Plants and Animals

Shrew, Which Lived 225 Million Years Ago and Burrowed Beneath The Oldest Dinosaurs, is the Oldest Known Mammal

Shrew, Which Lived 225 Million Years Ago and Burrowed Beneath The Oldest Dinosaurs, is the Oldest Known Mammal

Thanks to research on its preserved teeth, Brasilodon quadrangularis is currently recognized as the oldest (known) mammal species in the world. Its mammalian status has been established, and its emergence around 225.42 million years ago puts it 20 million years before Morganucodon, the second-place animal. The teeth of the extinct, prehistoric creature that resembled a shrew show that it was a mammal and that it existed even at the time of the earliest dinosaurs.

These animals were only 20 centimeters (7.9 inches) long in the real world, but only a little portion of their bodies have been preserved in the fossil record. Mineralized bone, fortunately, does a good job of persisting, and B. The two sets of teeth that quadrangularis possessed provide crucial details regarding its evolutionary history.

According to Dr. Martha Richter in a statement, “Comparative studies with current mammal dentitions and tooth replacement techniques show that this was a placental, somewhat short-lived animal.” Richter is a senior author of a work that was published in the Journal of Anatomy and a Scientific Associate at the Natural History Museum.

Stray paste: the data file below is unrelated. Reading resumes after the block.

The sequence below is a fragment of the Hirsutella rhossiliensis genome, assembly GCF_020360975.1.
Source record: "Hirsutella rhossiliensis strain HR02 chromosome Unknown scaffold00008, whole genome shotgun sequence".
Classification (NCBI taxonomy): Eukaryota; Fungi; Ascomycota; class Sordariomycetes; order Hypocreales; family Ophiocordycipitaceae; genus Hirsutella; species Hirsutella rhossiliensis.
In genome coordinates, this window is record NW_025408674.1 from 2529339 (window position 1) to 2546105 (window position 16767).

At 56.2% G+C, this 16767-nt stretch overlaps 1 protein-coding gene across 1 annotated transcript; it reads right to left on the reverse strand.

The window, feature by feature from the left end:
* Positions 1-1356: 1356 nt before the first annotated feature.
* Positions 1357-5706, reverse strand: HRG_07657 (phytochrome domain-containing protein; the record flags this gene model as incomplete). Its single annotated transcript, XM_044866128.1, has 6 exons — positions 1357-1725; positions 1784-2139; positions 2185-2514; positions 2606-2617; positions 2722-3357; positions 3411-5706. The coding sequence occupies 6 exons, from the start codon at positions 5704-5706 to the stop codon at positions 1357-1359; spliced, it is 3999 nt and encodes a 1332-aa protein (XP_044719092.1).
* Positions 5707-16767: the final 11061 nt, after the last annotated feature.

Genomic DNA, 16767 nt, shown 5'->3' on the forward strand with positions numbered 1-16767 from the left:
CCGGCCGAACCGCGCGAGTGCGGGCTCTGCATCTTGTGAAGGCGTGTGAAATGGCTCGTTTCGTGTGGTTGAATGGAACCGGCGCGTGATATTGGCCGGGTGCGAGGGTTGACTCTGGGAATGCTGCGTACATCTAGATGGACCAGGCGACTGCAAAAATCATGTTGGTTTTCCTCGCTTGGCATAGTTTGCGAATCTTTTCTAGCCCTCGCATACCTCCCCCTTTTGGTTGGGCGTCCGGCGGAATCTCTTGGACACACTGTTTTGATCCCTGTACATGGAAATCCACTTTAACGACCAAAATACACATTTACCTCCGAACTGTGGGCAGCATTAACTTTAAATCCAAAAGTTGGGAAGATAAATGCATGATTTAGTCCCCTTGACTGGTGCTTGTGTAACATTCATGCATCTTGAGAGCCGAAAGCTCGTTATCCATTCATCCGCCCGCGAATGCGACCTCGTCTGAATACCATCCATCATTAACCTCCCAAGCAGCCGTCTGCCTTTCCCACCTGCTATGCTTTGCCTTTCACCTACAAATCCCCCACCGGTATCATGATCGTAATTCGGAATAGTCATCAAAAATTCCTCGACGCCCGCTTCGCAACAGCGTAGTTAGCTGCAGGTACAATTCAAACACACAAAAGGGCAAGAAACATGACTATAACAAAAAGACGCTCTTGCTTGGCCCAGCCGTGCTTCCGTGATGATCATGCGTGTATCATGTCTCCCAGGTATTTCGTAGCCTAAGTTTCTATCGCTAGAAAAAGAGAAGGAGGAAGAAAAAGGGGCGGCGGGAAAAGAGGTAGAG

The earliest known mammal in the fossil record, Richter stated, “dating to 225.42 million years old, contributes to our understanding of the biological landscape of this period and the evolution of modern mammals

According to that period, Brasilodon was among the first dinosaurs ever discovered. It is anticipated that they stayed to themselves by dwelling underground in burrows, much like current shrews do.

Dental research not only identified the first extinct mammalian species, but also provided new insights into how early mammals’ dentitions developed. Because they only had one set of replacement teeth that grew in later in life, like ours, their toothy remnants have shown that they were diphyodonty creatures.

A fundamental distinction between mammals and reptiles is that mammals undergo the process of developing teeth during the embryonic stage and then shedding these for a final adult set. Reptiles undergo continuous tooth regeneration. Diphyodonty has been associated with other mammalian characteristics like endothermy, live birth, and fur; thus, the field will benefit from the identification of Brasilodon as belonging to this group.

According to Prof. Moya Meredith Smith, a contributing author and Emeritus Professor of Evolution and Development of Dentoskeletal Anatomy at King’s College London, “the evidence from how the dentition was built over developmental time is crucial and definitive to show that Brasilodonts were mammals.”

Our study intensifies the dispute over what constitutes a mammal and demonstrates that the fossil record dates back far further than previously thought.